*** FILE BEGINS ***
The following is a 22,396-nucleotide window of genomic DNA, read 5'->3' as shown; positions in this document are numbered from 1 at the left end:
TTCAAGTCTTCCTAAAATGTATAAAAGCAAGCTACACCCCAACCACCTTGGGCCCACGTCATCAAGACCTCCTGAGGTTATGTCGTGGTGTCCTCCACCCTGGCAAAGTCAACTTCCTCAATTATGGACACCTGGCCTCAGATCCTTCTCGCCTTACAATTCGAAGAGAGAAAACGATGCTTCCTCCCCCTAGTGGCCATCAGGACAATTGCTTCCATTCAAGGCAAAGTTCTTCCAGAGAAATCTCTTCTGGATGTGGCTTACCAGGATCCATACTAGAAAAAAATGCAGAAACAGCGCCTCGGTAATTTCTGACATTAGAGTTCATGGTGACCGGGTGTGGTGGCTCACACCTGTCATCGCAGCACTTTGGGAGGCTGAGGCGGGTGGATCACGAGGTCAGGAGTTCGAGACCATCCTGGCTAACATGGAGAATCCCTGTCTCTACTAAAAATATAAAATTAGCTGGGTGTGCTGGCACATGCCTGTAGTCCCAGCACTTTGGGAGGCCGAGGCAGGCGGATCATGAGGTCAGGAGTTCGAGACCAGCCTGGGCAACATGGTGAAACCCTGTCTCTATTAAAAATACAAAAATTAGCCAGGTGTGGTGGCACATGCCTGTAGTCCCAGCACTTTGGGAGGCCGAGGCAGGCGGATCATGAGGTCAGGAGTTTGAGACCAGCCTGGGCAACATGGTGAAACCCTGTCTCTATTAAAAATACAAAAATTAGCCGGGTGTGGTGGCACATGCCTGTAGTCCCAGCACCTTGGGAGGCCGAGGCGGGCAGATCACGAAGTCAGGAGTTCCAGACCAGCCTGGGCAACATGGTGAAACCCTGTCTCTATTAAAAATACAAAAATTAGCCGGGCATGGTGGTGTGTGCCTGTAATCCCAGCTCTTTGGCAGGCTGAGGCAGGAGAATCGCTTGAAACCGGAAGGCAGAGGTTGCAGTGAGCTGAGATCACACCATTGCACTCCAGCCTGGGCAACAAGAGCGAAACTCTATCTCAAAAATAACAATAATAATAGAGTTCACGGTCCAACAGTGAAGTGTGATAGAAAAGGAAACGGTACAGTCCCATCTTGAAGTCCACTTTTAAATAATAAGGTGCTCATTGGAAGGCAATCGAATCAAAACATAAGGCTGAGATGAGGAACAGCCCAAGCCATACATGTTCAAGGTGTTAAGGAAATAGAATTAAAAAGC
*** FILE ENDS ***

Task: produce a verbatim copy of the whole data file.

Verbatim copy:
The following is a 22,396-nucleotide window of genomic DNA, read 5'->3' as shown; positions in this document are numbered from 1 at the left end:
TTCAAGTCTTCCTAAAATGTATAAAAGCAAGCTACACCCCAACCACCTTGGGCCCACGTCATCAAGACCTCCTGAGGTTATGTCGTGGTGTCCTCCACCCTGGCAAAGTCAACTTCCTCAATTATGGACACCTGGCCTCAGATCCTTCTCGCCTTACAATTCGAAGAGAGAAAACGATGCTTCCTCCCCCTAGTGGCCATCAGGACAATTGCTTCCATTCAAGGCAAAGTTCTTCCAGAGAAATCTCTTCTGGATGTGGCTTACCAGGATCCATACTAGAAAAAAATGCAGAAACAGCGCCTCGGTAATTTCTGACATTAGAGTTCATGGTGACCGGGTGTGGTGGCTCACACCTGTCATCGCAGCACTTTGGGAGGCTGAGGCGGGTGGATCACGAGGTCAGGAGTTCGAGACCATCCTGGCTAACATGGAGAATCCCTGTCTCTACTAAAAATATAAAATTAGCTGGGTGTGCTGGCACATGCCTGTAGTCCCAGCACTTTGGGAGGCCGAGGCAGGCGGATCATGAGGTCAGGAGTTCGAGACCAGCCTGGGCAACATGGTGAAACCCTGTCTCTATTAAAAATACAAAAATTAGCCAGGTGTGGTGGCACATGCCTGTAGTCCCAGCACTTTGGGAGGCCGAGGCAGGCGGATCATGAGGTCAGGAGTTTGAGACCAGCCTGGGCAACATGGTGAAACCCTGTCTCTATTAAAAATACAAAAATTAGCCGGGTGTGGTGGCACATGCCTGTAGTCCCAGCACCTTGGGAGGCCGAGGCGGGCAGATCACGAAGTCAGGAGTTCCAGACCAGCCTGGGCAACATGGTGAAACCCTGTCTCTATTAAAAATACAAAAATTAGCCGGGCATGGTGGTGTGTGCCTGTAATCCCAGCTCTTTGGCAGGCTGAGGCAGGAGAATCGCTTGAAACCGGAAGGCAGAGGTTGCAGTGAGCTGAGATCACACCATTGCACTCCAGCCTGGGCAACAAGAGCGAAACTCTATCTCAAAAATAACAATAATAATAGAGTTCACGGTCCAACAGTGAAGTGTGATAGAAAAGGAAACGGTACAGTCCCATCTTGAAGTCCACTTTTAAATAATAAGGTGCTCATTGGAAGGCAATCGAATCAAAACATAAGGCTGAGATGAGGAACAGCCCAAGCCATACATGTTCAAGGTGTTAAGGAAATAGAATTAAAAAGC